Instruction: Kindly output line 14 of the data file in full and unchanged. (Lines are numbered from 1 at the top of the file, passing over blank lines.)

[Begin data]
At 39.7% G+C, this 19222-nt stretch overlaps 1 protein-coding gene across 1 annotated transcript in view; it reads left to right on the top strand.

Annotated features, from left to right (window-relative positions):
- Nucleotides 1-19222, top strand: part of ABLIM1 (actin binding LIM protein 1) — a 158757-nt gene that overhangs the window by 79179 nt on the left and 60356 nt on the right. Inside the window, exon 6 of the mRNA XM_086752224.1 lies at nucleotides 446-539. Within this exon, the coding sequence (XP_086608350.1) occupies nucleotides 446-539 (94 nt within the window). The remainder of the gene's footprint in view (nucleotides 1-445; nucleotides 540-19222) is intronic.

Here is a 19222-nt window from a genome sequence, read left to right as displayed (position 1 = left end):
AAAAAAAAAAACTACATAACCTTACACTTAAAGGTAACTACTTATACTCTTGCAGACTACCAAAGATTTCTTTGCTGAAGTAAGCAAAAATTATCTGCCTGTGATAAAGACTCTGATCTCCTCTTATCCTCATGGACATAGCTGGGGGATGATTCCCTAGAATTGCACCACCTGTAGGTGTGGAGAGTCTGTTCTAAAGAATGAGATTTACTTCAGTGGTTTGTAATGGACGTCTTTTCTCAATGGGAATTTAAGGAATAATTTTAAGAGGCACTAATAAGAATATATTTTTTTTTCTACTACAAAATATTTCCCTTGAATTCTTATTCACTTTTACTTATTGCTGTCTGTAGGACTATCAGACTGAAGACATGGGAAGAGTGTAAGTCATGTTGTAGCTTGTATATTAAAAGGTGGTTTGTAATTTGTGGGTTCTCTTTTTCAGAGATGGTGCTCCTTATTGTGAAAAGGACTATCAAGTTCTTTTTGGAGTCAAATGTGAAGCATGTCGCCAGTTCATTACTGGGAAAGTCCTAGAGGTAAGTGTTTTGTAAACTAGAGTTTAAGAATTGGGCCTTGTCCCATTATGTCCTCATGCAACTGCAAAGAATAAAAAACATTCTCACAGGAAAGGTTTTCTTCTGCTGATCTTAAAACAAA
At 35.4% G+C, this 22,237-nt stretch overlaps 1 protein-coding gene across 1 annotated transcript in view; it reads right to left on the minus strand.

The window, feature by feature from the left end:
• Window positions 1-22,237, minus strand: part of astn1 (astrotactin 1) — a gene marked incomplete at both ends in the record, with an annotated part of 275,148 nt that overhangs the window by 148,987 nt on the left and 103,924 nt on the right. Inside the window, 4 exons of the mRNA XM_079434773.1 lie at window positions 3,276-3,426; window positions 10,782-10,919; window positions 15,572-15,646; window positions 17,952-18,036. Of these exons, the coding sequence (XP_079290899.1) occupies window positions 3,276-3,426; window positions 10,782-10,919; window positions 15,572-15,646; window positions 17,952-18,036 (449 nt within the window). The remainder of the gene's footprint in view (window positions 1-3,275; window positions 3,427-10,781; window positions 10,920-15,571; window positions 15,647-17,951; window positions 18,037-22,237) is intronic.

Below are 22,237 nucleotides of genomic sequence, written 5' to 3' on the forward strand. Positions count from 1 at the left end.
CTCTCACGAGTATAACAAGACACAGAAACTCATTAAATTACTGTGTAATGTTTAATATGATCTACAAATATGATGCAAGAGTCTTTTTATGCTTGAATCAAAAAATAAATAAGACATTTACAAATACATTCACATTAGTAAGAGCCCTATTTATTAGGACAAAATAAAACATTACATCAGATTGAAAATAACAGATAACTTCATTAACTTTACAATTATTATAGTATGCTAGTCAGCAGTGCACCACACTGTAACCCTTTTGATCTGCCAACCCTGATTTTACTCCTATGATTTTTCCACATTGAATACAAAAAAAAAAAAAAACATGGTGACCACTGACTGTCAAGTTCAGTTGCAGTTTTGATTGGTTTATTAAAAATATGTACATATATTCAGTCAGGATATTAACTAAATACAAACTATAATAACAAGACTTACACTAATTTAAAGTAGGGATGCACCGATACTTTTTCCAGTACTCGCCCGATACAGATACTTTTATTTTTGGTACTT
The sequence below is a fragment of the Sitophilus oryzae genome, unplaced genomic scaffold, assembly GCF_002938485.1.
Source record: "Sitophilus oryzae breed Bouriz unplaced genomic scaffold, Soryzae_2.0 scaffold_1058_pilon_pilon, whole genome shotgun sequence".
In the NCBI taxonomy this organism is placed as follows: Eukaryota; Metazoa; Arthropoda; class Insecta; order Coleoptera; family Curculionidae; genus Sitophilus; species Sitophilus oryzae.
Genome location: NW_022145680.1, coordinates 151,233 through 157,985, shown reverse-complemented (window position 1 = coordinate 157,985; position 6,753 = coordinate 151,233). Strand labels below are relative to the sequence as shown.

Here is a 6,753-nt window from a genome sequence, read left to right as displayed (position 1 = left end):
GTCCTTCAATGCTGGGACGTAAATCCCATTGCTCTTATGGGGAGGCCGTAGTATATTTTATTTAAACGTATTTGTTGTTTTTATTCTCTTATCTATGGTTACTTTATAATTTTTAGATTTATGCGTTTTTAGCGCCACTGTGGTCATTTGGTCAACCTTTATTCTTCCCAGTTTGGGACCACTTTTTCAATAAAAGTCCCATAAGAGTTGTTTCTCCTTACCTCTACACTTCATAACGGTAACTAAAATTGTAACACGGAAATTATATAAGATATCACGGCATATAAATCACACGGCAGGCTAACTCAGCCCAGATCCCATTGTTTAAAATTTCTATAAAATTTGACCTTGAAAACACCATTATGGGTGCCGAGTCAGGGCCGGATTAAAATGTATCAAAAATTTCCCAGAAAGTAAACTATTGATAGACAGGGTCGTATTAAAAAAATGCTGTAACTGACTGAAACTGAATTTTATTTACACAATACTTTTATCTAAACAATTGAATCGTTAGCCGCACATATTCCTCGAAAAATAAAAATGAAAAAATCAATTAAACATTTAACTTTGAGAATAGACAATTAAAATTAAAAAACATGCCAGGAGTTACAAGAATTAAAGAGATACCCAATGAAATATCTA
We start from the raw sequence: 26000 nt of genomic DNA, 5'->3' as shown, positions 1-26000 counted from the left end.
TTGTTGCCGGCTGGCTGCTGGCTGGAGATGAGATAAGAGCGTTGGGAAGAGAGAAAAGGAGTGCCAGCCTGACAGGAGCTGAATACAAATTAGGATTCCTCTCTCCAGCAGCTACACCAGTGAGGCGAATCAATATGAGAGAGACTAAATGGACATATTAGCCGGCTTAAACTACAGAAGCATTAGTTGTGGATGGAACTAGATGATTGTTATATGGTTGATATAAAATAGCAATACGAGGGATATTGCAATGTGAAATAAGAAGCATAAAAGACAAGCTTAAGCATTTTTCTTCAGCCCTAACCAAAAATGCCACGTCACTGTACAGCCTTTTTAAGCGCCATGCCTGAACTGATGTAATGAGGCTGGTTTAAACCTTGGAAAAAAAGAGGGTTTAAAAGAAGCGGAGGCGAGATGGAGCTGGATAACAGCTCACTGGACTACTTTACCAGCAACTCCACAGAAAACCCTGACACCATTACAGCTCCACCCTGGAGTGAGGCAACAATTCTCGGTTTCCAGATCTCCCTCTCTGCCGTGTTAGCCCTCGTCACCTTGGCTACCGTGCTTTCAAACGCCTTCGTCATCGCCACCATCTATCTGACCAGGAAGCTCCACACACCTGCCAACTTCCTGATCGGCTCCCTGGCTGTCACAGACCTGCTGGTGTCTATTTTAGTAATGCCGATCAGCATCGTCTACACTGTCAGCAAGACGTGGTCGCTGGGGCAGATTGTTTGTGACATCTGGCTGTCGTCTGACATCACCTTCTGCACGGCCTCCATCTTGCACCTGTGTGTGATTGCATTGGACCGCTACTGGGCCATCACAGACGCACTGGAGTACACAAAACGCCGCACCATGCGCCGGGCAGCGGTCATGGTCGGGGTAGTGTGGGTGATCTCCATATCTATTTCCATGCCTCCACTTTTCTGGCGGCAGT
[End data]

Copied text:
Genome location: NW_022145680.1, coordinates 151,233 through 157,985, shown reverse-complemented (window position 1 = coordinate 157,985; position 6,753 = coordinate 151,233). Strand labels below are relative to the sequence as shown.